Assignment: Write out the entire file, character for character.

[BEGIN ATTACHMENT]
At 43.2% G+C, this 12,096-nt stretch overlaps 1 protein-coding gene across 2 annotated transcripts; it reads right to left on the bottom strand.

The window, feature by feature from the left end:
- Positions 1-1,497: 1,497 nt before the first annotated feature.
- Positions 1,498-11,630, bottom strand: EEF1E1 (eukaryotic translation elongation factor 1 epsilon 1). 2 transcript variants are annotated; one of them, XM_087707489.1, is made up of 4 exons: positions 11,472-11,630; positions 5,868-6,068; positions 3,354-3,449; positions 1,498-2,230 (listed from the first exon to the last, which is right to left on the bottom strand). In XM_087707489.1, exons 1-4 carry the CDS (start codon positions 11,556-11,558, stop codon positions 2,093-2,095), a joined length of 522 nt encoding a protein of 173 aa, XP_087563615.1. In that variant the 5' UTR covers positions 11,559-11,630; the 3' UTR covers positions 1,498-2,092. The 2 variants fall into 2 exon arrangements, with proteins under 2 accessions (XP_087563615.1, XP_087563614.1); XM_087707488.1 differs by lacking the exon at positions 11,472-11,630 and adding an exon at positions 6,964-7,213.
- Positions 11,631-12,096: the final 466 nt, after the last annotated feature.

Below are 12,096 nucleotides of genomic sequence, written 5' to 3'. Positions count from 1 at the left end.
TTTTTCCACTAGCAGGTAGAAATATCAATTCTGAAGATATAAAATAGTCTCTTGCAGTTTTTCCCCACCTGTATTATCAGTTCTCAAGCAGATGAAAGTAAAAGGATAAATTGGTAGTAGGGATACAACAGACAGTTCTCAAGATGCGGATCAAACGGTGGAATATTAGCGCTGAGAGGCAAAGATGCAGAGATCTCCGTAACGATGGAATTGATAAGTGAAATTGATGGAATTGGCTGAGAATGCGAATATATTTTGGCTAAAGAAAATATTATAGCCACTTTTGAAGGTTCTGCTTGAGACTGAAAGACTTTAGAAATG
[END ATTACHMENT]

At 43.2% G+C, this 12,096-nt stretch overlaps 1 protein-coding gene across 2 annotated transcripts; it reads right to left on the bottom strand.

The window, feature by feature from the left end:
- Positions 1-1,497: 1,497 nt before the first annotated feature.
- Positions 1,498-11,630, bottom strand: EEF1E1 (eukaryotic translation elongation factor 1 epsilon 1). 2 transcript variants are annotated; one of them, XM_087707489.1, is made up of 4 exons: positions 11,472-11,630; positions 5,868-6,068; positions 3,354-3,449; positions 1,498-2,230 (listed from the first exon to the last, which is right to left on the bottom strand). In XM_087707489.1, exons 1-4 carry the CDS (start codon positions 11,556-11,558, stop codon positions 2,093-2,095), a joined length of 522 nt encoding a protein of 173 aa, XP_087563615.1. In that variant the 5' UTR covers positions 11,559-11,630; the 3' UTR covers positions 1,498-2,092. The 2 variants fall into 2 exon arrangements, with proteins under 2 accessions (XP_087563615.1, XP_087563614.1); XM_087707488.1 differs by lacking the exon at positions 11,472-11,630 and adding an exon at positions 6,964-7,213.
- Positions 11,631-12,096: the final 466 nt, after the last annotated feature.

Below are 12,096 nucleotides of genomic sequence, written 5' to 3'. Positions count from 1 at the left end.
TTTTTCCACTAGCAGGTAGAAATATCAATTCTGAAGATATAAAATAGTCTCTTGCAGTTTTTCCCCACCTGTATTATCAGTTCTCAAGCAGATGAAAGTAAAAGGATAAATTGGTAGTAGGGATACAACAGACAGTTCTCAAGATGCGGATCAAACGGTGGAATATTAGCGCTGAGAGGCAAAGATGCAGAGATCTCCGTAACGATGGAATTGATAAGTGAAATTGATGGAATTGGCTGAGAATGCGAATATATTTTGGCTAAAGAAAATATTATAGCCACTTTTGAAGGTTCTGCTTGAGACTGAAAGACTTTAGAAATG